The recent County Court decision of Neocleous v Rees  held that an email signature is sufficient for the purposes of creating a valid land contract. With emails now being the normal method of communication for professionals, we consider the impact of this decision for the completion of agreements and on the service of notices and other documents.
Section 2(3) of the Law of Property (Miscellaneous Provisions) Act 1989 (“LP(MA)A 1989”) requires a contract for the disposal of land to be signed by the parties, if it is to be valid. The Courts have previously commented on the validity of electronic signatures for the purpose of section 2 LP(MA)A 1989 (see Firstpost Homes Ltd v Johnson  and Green (Liquidator of Stealth Construction Ltd) v Ireland ). Neocleous v Rees is the first reported case where a court had to specifically decide this issue and it found that an automatically generated email footer constituted a signature for the purposes of Section 2(3). It is only a County Court decision and therefore not binding on future cases however, it may indicate the likely view of the courts on this question.
In its 2019 report on electronic execution the Law Commission suggested that electronic signatures could be used to execute documents as long as certain formalities were followed, depending on the nature of the contract in question. In making this suggestion the Law Commission clearly recognises that the law needs to catch up with modern methods of communication.
Although the use of electronic signatures can save time, professionals acting on behalf of clients should beware of the risk of unwittingly accepting the terms of a contract simply through the sending of an email. It is common for professionals to state expressly in their automatic email signatures that they do not accept service by email. A similar provision may now be needed to provide that their email signature does not constitute a signature for the purposes of the LP(MA)A 1989.
Service of documents by email is not a new concept. For circumstances where the Civil Procedure Rules apply, these allow for service of documents to be effected by email as long as the party has expressly stated that they will accept this service and have confirmed their email address.
However, for other property documents such as a notice under a tenancy agreement, the availability of service by email will depend on which statutory regime (if any) overlays the relevant tenancy.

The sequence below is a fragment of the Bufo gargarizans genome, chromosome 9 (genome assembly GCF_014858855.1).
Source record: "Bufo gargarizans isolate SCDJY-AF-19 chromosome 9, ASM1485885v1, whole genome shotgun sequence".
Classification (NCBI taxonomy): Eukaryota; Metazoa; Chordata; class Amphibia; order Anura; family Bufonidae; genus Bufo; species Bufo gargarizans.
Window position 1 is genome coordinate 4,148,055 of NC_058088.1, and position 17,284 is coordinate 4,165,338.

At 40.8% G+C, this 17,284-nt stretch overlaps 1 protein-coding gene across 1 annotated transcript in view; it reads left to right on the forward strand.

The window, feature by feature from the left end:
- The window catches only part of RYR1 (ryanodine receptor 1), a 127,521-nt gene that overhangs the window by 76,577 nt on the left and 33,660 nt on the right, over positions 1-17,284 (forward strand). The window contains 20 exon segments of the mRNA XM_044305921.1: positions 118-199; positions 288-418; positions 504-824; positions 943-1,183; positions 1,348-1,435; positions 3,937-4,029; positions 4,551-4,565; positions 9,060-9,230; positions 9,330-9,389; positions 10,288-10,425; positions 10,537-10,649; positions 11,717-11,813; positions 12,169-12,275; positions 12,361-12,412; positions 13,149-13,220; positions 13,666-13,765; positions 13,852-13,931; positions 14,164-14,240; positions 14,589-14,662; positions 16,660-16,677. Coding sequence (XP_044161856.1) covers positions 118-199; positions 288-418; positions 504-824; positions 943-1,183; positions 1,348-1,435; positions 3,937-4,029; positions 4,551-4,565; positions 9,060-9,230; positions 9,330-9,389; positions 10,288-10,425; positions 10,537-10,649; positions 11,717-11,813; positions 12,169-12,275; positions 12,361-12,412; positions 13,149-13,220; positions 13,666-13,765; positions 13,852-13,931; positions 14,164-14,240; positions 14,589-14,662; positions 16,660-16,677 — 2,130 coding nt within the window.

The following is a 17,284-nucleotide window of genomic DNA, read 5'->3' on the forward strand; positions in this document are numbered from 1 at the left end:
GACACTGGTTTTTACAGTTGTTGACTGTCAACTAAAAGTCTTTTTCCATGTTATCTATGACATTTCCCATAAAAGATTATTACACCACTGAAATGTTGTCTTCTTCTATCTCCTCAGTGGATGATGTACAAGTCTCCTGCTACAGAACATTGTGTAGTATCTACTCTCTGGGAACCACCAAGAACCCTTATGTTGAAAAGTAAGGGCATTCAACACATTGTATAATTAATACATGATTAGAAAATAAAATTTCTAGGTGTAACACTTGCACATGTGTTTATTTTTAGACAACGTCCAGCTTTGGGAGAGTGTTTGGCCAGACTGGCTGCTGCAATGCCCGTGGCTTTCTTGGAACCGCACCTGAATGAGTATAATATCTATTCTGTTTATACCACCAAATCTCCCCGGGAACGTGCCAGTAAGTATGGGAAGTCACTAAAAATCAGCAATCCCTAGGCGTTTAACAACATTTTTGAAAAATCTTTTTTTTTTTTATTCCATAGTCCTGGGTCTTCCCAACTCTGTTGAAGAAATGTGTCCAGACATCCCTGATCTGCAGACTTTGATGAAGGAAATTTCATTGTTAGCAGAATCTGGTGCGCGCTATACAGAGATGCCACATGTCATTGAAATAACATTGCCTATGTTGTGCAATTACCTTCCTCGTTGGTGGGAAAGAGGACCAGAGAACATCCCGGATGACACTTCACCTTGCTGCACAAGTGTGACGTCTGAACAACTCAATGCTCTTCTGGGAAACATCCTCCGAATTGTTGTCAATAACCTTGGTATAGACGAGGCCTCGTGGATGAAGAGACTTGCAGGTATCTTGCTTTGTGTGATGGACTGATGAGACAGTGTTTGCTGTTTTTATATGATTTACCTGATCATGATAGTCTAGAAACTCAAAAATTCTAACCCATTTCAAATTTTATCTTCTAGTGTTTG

For a tenancy under the Agricultural Holdings Act 1986 section 93 prescribes the service required for any “notice, request, demand or other instrument” and inevitably this does not include email.
For farm business tenancies under the Agricultural Tenancies Act 1995 (“ATA 1995”) there is more flexibility; Sections 36 (2) & (3) ATA 1995 expressly provide that electronic transmission of notices or other documents will be ineffective unless given in a manner authorised by a prior written agreement (such as the FBT agreement) between the parties. It should be noted however, that if s1 notices are exchanged, this will occur before the FBT is completed and therefore email service will not be valid for these notices.
Many existing tenancy agreements contain a provision which extends the methods of service for notices, but does not mention the service of other documents. If this is the case then some documents, which may be created electronically, will have to be printed off and served either by hand or by post. An example would be the gas safety certificates for residential lettings, which are required to be served on all tenants within 28 days of a gas safety check, which are usually created electronically and emailed to the landlord by the engineer. However, unless the tenancy agreement expressly provides for a wider category of documents to be served by email, then this will have to be served on all the adult occupants in a paper form. Whether emailed or served in hard copy, landlords would be well advised to ensure they obtain confirmation of receipt from the tenant.
In a previous article for Agricultural Lore, we considered in greater detail the potential for serving property notices by email (see Learning the law: service of property notices by email).
As is clear from the Law Commission report this is an area of the law that we expect to develop quickly and the decision of Neocleous v Rees signals the start of the Court’s acceptance of electronic signatures.